PETALING JAYA: The Sabah government is disappointed over the loss of tourism prospects after three World War II shipwrecks off Kota Belud were stripped of their archaeological treasures earlier this year.
The Daily Express quoted Sabah Tourism, Culture and Environment Minister Masidi Manjun as saying that the damage inflicted on the sunken vessels by scavengers in Usukan Bay, off the coast of Kota Belud, was a lesson not to “mess” with the state’s tourism assets.
He told the Sabah State Assembly that the episode had also showed that the state’s tourism authorities lacked the needed enforcement power to protect such valuable sites.
“Quite bluntly, as far as for tourism purposes, the wrecks are gone. Their tourism value has gone,” he reportedly said in response to a question on the matter by Junz Wong (Parti Warisan Sabah-Likas) yesterday.
In the report, Masidi said a formal statement on the issue is expected to be released in a couple of weeks, following discussions with all relevant parties.
According to the New Straits Times, public Japanese records indicate that the three ships named Higane Maru, Hiyori Maru and Kokusei Maru were on their way to Manila in 1944 when they were hit by torpedoes from US submarine, USS Hammerhead.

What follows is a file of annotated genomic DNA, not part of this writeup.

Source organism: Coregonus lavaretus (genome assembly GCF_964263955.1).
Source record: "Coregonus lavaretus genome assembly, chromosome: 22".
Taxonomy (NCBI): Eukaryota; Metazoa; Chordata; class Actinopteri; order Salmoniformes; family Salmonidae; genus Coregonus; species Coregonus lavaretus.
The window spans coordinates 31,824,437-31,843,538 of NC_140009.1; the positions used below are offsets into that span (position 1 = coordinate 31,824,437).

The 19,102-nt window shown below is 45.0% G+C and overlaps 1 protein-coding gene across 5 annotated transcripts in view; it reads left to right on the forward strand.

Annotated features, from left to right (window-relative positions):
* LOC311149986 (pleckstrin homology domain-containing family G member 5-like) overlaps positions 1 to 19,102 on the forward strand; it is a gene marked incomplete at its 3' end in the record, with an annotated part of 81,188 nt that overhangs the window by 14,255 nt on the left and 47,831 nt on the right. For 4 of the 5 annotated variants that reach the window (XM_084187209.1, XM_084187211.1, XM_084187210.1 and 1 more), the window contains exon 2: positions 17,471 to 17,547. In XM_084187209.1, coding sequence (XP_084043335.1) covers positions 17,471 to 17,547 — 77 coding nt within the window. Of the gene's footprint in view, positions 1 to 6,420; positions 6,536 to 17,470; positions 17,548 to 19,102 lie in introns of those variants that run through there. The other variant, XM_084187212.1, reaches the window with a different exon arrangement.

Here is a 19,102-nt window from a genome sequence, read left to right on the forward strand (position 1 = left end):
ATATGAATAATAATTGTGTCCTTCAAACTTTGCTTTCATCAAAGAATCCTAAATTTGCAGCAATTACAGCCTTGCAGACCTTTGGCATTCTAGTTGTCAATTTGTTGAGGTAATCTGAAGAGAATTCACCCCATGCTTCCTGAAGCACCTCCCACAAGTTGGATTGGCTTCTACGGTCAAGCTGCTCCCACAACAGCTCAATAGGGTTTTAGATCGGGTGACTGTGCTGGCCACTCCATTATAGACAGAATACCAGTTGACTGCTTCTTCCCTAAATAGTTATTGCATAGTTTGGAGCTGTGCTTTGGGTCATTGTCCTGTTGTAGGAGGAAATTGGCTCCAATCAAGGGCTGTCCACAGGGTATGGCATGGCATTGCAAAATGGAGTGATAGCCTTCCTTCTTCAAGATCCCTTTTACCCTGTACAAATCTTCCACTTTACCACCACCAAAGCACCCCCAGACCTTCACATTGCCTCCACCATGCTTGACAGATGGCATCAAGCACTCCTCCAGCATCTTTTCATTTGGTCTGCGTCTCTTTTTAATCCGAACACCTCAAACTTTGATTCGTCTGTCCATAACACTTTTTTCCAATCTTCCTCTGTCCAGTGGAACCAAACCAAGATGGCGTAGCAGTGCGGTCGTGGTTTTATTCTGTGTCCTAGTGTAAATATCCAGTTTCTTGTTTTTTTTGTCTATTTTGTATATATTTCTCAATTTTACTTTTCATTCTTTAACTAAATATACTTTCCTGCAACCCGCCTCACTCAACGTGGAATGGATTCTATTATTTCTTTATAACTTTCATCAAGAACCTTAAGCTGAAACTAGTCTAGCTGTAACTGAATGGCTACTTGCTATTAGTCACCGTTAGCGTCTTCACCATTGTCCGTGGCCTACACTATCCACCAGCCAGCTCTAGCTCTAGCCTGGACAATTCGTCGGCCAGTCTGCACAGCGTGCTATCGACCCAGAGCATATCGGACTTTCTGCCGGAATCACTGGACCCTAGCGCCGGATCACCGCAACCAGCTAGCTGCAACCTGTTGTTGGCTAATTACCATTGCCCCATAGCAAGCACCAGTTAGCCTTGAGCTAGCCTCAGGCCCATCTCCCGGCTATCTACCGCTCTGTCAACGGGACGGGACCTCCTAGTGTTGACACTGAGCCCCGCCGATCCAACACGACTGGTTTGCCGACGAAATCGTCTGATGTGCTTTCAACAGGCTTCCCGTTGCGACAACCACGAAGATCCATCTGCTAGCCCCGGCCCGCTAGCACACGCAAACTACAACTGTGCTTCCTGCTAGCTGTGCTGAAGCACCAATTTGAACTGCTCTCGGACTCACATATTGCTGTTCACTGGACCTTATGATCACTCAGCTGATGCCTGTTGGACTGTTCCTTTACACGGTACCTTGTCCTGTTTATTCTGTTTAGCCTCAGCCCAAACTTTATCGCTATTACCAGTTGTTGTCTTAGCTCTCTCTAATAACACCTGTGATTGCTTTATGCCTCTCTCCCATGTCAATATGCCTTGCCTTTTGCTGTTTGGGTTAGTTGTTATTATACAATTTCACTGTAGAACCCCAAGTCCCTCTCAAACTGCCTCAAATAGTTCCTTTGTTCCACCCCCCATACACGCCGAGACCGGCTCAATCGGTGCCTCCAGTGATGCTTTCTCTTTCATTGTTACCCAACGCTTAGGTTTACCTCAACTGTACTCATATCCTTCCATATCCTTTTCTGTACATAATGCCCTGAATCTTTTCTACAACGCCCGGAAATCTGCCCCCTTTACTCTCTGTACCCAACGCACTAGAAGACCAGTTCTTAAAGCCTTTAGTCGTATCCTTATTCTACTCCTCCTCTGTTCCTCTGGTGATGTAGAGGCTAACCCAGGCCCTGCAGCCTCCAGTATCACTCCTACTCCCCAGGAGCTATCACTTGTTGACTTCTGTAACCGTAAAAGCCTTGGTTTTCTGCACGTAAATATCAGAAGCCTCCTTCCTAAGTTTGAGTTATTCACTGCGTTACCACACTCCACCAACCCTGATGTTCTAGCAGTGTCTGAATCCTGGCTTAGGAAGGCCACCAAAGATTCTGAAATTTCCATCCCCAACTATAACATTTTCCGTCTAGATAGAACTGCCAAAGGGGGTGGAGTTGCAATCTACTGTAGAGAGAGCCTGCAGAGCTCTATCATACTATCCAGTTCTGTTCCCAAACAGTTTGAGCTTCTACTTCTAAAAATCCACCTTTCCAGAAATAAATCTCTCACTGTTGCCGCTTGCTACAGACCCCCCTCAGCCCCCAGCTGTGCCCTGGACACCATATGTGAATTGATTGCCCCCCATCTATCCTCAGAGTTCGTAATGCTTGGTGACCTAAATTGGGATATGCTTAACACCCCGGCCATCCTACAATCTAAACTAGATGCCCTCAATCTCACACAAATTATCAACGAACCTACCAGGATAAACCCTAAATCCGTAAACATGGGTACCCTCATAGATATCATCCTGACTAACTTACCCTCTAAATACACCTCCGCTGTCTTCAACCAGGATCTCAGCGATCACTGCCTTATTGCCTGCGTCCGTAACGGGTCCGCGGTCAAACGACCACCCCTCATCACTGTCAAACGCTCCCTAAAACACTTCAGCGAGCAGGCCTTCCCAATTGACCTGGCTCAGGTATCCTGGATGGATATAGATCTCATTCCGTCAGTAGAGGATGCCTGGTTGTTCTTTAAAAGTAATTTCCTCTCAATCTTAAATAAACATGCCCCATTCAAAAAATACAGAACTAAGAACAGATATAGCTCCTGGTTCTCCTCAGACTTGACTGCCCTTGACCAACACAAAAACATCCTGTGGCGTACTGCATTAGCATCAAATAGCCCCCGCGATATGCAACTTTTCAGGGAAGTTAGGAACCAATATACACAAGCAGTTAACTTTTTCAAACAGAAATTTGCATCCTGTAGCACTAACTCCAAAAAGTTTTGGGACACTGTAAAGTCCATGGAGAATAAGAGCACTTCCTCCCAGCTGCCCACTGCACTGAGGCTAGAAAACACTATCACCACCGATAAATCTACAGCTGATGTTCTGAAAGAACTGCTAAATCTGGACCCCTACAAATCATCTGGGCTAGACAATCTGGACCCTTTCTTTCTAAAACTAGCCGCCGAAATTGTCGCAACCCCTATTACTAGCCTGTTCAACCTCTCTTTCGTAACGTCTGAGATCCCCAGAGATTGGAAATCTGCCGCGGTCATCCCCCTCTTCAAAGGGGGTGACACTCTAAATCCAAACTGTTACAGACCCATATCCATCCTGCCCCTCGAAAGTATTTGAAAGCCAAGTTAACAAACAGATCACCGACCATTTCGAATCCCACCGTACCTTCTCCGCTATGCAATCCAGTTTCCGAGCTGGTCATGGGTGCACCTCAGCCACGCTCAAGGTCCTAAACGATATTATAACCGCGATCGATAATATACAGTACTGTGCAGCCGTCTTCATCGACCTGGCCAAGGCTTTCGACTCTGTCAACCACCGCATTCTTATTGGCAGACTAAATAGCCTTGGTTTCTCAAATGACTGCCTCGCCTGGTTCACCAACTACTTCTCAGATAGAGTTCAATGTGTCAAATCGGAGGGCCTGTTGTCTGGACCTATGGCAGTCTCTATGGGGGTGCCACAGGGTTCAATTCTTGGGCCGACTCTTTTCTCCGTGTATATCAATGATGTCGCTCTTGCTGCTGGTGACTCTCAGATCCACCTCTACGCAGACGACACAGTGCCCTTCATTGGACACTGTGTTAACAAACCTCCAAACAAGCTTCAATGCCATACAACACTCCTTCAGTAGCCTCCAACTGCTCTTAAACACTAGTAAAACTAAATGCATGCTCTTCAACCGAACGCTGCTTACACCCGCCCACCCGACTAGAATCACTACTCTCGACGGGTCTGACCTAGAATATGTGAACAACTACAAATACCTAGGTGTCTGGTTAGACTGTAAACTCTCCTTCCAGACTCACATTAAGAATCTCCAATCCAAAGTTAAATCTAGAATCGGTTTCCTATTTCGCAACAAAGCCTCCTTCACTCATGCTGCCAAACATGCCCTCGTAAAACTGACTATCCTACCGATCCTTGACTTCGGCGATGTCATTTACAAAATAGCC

A total of 83 crew members and 45 soldiers on board were killed, it said.
AFP reported in February that two of the three ships had almost completely disappeared from the seabed while the third had been turned into a heap of metal.
Their saleable materials were believed to have been stripped away and sold for profit.
The report also quoted Abdul Nasar Abdul Hadi, director of the Sabah Marine Department, as saying that UniversitI Malaysia Sabah (UMS) had been granted permission by the department and the Sabah Museum to carry out exploration and salvage works.
He said they had employed a Chinese-flagged vessel to do the work.
A stop-work order was subsequently issued by the department, but by then most of the artefacts were lost, with no public information on the inventory of items that were removed.
The AFP report also noted that naval warships and war graves are protected under international law which makes the desecration of such shipwrecks illegal.